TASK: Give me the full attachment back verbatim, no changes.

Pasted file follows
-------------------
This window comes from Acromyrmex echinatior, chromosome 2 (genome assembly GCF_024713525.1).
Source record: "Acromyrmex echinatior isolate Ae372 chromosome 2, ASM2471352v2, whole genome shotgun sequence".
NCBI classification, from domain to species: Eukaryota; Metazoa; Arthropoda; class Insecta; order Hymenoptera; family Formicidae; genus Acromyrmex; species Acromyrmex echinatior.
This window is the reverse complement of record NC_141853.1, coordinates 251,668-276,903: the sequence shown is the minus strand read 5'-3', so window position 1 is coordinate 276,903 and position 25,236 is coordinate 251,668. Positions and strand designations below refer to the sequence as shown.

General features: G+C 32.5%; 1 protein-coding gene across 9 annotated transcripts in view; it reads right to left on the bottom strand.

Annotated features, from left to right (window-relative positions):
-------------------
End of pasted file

This window comes from Acromyrmex echinatior, chromosome 2 (genome assembly GCF_024713525.1).
Source record: "Acromyrmex echinatior isolate Ae372 chromosome 2, ASM2471352v2, whole genome shotgun sequence".
NCBI classification, from domain to species: Eukaryota; Metazoa; Arthropoda; class Insecta; order Hymenoptera; family Formicidae; genus Acromyrmex; species Acromyrmex echinatior.
This window is the reverse complement of record NC_141853.1, coordinates 251,668-276,903: the sequence shown is the minus strand read 5'-3', so window position 1 is coordinate 276,903 and position 25,236 is coordinate 251,668. Positions and strand designations below refer to the sequence as shown.

General features: G+C 32.5%; 1 protein-coding gene across 9 annotated transcripts in view; it reads right to left on the bottom strand.

Annotated features, from left to right (window-relative positions):